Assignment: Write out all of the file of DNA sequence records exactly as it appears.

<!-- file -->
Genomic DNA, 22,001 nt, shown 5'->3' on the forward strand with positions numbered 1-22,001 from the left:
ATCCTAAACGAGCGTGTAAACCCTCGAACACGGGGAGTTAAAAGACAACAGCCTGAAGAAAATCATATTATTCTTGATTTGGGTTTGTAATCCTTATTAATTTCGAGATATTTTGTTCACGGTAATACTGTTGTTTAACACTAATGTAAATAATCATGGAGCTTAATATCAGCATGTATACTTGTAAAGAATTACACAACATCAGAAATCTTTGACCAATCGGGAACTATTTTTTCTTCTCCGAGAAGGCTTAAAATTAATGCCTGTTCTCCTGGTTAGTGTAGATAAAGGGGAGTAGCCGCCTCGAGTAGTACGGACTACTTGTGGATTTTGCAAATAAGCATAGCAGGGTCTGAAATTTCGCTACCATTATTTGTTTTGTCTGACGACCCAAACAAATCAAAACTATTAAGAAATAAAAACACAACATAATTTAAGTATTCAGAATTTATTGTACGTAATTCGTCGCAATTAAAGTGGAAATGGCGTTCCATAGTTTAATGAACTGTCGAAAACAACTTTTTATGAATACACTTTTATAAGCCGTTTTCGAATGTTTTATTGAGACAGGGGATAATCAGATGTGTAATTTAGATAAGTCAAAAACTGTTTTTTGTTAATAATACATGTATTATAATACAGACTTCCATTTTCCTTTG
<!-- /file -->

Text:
Genomic DNA, 22,001 nt, shown 5'->3' on the forward strand with positions numbered 1-22,001 from the left:
ATCCTAAACGAGCGTGTAAACCCTCGAACACGGGGAGTTAAAAGACAACAGCCTGAAGAAAATCATATTATTCTTGATTTGGGTTTGTAATCCTTATTAATTTCGAGATATTTTGTTCACGGTAATACTGTTGTTTAACACTAATGTAAATAATCATGGAGCTTAATATCAGCATGTATACTTGTAAAGAATTACACAACATCAGAAATCTTTGACCAATCGGGAACTATTTTTTCTTCTCCGAGAAGGCTTAAAATTAATGCCTGTTCTCCTGGTTAGTGTAGATAAAGGGGAGTAGCCGCCTCGAGTAGTACGGACTACTTGTGGATTTTGCAAATAAGCATAGCAGGGTCTGAAATTTCGCTACCATTATTTGTTTTGTCTGACGACCCAAACAAATCAAAACTATTAAGAAATAAAAACACAACATAATTTAAGTATTCAGAATTTATTGTACGTAATTCGTCGCAATTAAAGTGGAAATGGCGTTCCATAGTTTAATGAACTGTCGAAAACAACTTTTTATGAATACACTTTTATAAGCCGTTTTCGAATGTTTTATTGAGACAGGGGATAATCAGATGTGTAATTTAGATAAGTCAAAAACTGTTTTTTGTTAATAATACATGTATTATAATACAGACTTCCATTTTCCTTTG